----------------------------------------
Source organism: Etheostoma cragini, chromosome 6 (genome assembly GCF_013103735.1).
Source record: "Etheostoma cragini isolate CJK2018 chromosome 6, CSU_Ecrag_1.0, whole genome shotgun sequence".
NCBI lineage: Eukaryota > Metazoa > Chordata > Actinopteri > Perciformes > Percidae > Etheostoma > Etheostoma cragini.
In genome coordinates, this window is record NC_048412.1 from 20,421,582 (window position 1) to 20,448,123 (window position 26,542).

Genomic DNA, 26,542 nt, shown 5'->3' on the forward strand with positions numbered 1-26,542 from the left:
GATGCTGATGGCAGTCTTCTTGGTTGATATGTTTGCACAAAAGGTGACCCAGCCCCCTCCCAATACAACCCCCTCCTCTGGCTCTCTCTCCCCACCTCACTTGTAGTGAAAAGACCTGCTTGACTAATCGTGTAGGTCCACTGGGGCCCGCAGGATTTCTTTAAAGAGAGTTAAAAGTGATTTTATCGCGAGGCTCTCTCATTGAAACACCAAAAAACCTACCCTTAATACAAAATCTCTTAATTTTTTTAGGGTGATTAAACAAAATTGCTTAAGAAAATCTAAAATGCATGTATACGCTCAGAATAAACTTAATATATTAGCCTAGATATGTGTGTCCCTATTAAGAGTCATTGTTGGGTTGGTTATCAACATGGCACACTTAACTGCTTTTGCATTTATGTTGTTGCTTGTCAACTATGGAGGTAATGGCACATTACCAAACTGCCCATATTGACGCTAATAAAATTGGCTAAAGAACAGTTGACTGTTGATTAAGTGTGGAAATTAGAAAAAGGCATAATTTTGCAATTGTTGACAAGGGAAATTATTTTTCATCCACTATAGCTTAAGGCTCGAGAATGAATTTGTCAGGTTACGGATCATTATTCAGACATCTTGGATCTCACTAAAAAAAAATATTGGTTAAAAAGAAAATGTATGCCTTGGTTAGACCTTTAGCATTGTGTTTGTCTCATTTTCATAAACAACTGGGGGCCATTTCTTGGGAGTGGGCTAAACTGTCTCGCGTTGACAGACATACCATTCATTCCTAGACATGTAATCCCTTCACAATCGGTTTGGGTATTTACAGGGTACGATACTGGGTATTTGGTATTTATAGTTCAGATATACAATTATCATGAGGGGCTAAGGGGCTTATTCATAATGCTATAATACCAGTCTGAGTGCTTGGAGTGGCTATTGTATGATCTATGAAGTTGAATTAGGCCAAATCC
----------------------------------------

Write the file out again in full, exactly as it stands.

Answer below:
Source organism: Etheostoma cragini, chromosome 6 (genome assembly GCF_013103735.1).
Source record: "Etheostoma cragini isolate CJK2018 chromosome 6, CSU_Ecrag_1.0, whole genome shotgun sequence".
NCBI lineage: Eukaryota > Metazoa > Chordata > Actinopteri > Perciformes > Percidae > Etheostoma > Etheostoma cragini.
In genome coordinates, this window is record NC_048412.1 from 20,421,582 (window position 1) to 20,448,123 (window position 26,542).

Genomic DNA, 26,542 nt, shown 5'->3' on the forward strand with positions numbered 1-26,542 from the left:
GATGCTGATGGCAGTCTTCTTGGTTGATATGTTTGCACAAAAGGTGACCCAGCCCCCTCCCAATACAACCCCCTCCTCTGGCTCTCTCTCCCCACCTCACTTGTAGTGAAAAGACCTGCTTGACTAATCGTGTAGGTCCACTGGGGCCCGCAGGATTTCTTTAAAGAGAGTTAAAAGTGATTTTATCGCGAGGCTCTCTCATTGAAACACCAAAAAACCTACCCTTAATACAAAATCTCTTAATTTTTTTAGGGTGATTAAACAAAATTGCTTAAGAAAATCTAAAATGCATGTATACGCTCAGAATAAACTTAATATATTAGCCTAGATATGTGTGTCCCTATTAAGAGTCATTGTTGGGTTGGTTATCAACATGGCACACTTAACTGCTTTTGCATTTATGTTGTTGCTTGTCAACTATGGAGGTAATGGCACATTACCAAACTGCCCATATTGACGCTAATAAAATTGGCTAAAGAACAGTTGACTGTTGATTAAGTGTGGAAATTAGAAAAAGGCATAATTTTGCAATTGTTGACAAGGGAAATTATTTTTCATCCACTATAGCTTAAGGCTCGAGAATGAATTTGTCAGGTTACGGATCATTATTCAGACATCTTGGATCTCACTAAAAAAAAATATTGGTTAAAAAGAAAATGTATGCCTTGGTTAGACCTTTAGCATTGTGTTTGTCTCATTTTCATAAACAACTGGGGGCCATTTCTTGGGAGTGGGCTAAACTGTCTCGCGTTGACAGACATACCATTCATTCCTAGACATGTAATCCCTTCACAATCGGTTTGGGTATTTACAGGGTACGATACTGGGTATTTGGTATTTATAGTTCAGATATACAATTATCATGAGGGGCTAAGGGGCTTATTCATAATGCTATAATACCAGTCTGAGTGCTTGGAGTGGCTATTGTATGATCTATGAAGTTGAATTAGGCCAAATCC